Cuba says it will allow foreign investors into its wholesale and retail trade for the first time in 60 years.
The move is a major shift for the island nation's Communist government, and overturns a 1960s Fidel Castro policy of nationalising retail.
But Cuba is now facing its most severe economic crisis in decades, with rising prices and public discontent.
The policy aims to tackle shortages of basic goods, like food and medicine - but stops short of fully opening trade.
Government officials said that foreign investors would be able to wholly or partially own Cuba-based wholesalers.
But retail will not be open to international investors without scrutiny, as "a state market has to prevail" foreign trade minister Betsy Díaz Velázquez said.
Economy minister Alejandro Gil said the move will allow for the "expansion and diversification of supply to the population and contribute to the recovery of domestic industry".
In 1969, Fidel Castro nationalised Cuba's private wholesale and retail industry. The new foreign investment bill, however, recognises that the country's centralised government cannot resolve its essential goods shortage without investment from overseas.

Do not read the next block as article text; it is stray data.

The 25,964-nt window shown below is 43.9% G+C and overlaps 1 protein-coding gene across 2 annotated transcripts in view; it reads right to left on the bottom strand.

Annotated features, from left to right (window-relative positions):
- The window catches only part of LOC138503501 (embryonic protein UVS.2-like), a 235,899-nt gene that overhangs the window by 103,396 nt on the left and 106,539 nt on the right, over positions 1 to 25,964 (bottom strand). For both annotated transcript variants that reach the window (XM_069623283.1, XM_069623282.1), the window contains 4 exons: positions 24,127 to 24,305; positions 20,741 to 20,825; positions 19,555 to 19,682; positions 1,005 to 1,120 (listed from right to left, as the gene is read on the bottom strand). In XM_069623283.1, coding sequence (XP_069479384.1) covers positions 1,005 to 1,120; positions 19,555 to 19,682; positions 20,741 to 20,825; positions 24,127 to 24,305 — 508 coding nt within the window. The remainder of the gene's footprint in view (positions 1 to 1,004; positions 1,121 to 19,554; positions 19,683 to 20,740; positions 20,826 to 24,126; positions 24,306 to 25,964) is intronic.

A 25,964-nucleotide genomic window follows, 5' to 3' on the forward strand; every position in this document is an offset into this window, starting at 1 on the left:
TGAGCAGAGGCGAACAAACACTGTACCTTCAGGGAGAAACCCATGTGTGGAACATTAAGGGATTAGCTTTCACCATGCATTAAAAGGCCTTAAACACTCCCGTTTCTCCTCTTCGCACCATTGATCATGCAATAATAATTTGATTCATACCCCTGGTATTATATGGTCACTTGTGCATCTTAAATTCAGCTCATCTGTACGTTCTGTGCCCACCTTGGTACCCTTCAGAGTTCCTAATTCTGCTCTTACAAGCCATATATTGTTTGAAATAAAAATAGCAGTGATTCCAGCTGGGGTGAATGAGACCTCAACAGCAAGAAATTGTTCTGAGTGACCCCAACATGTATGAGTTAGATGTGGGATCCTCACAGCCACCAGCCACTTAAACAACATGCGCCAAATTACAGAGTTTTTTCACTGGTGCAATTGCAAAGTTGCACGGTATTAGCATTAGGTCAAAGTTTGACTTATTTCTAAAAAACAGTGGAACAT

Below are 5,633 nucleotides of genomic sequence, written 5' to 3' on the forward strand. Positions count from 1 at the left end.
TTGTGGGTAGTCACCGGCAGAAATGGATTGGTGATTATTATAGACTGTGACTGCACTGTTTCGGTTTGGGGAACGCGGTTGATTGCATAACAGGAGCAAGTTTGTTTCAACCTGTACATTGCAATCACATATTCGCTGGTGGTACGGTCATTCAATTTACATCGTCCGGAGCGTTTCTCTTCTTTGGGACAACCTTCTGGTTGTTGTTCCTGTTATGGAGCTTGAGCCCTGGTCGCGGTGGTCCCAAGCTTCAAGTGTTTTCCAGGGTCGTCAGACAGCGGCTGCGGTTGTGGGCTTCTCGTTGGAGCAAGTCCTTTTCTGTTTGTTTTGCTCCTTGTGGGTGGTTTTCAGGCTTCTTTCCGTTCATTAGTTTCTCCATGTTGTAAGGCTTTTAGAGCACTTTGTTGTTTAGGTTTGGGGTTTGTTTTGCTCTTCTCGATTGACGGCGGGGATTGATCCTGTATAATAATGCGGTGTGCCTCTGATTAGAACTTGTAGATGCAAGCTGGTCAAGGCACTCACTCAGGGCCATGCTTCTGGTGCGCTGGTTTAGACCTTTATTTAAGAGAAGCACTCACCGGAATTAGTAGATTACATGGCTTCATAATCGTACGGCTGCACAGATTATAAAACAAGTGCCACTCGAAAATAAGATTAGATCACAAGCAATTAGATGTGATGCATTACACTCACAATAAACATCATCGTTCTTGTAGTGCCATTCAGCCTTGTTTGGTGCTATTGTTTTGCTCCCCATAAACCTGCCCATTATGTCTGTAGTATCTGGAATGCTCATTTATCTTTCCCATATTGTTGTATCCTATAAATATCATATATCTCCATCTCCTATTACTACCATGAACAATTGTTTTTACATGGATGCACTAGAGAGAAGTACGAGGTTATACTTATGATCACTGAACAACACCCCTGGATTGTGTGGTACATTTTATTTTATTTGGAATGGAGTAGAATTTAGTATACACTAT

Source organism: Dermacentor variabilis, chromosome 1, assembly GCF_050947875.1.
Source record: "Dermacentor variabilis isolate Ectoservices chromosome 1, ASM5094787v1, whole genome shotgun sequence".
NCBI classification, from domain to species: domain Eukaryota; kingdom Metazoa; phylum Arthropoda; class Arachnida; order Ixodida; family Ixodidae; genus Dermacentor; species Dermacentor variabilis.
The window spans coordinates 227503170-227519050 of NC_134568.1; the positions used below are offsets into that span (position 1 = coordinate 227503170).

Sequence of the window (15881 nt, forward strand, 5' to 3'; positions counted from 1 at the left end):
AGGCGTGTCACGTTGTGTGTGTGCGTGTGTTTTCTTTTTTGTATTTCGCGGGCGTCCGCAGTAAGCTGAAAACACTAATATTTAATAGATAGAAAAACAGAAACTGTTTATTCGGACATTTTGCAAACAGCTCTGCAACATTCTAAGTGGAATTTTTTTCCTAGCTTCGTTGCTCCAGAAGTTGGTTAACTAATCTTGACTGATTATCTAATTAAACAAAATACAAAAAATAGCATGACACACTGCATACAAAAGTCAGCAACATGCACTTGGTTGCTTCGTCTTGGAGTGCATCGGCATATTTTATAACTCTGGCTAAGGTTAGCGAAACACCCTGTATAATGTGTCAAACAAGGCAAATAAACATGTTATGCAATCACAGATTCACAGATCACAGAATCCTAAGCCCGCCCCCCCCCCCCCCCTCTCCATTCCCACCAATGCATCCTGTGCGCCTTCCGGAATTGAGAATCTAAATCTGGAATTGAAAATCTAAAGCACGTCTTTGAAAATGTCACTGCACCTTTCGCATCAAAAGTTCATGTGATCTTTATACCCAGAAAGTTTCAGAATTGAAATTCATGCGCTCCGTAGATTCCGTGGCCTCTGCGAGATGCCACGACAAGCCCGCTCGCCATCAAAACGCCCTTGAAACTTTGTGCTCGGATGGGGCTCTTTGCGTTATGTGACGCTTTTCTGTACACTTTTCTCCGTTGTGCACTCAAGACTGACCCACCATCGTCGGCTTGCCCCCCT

Under the new policy, businesses that have been based in Cuba for several years will be prioritised. Government officials said they will prioritise deals with businesses selling green energy technologies and equipment that could boost domestic production.
It added that there will be no market competition at first.
The BBC's Central America and Cuba correspondent Will Grant says the move is something hardliner revolutionaries have opposed for years and its success is by no means guaranteed.
And Cuba's tightly state-controlled environment does not make it an attractive option for many investors, he adds.
Some stores in the country have had to introduce rationing, to ensure consumers are able to have access to essential items, like cooking oil.
Thousands of people have voiced their anger over high prices and shortages of food and medicine in protests across the country. However, unauthorised public gatherings are illegal in Cuba and many were arrested as a result.
pandemic, lower subsidies from Venezuela and former US President Donald Trump
's tight restrictions and sanctions on the island have all contributed to its economic problems.
In May, the US agreed to ease Trump-era sanctions on Cuba. Under the new measures approved by the Biden administration, restrictions on travel and how much money US residents could send back to their families in Cuba family were relaxed.
At the time, Cuba's foreign minister welcomed the announcement, saying it marked "a small step in the right direction".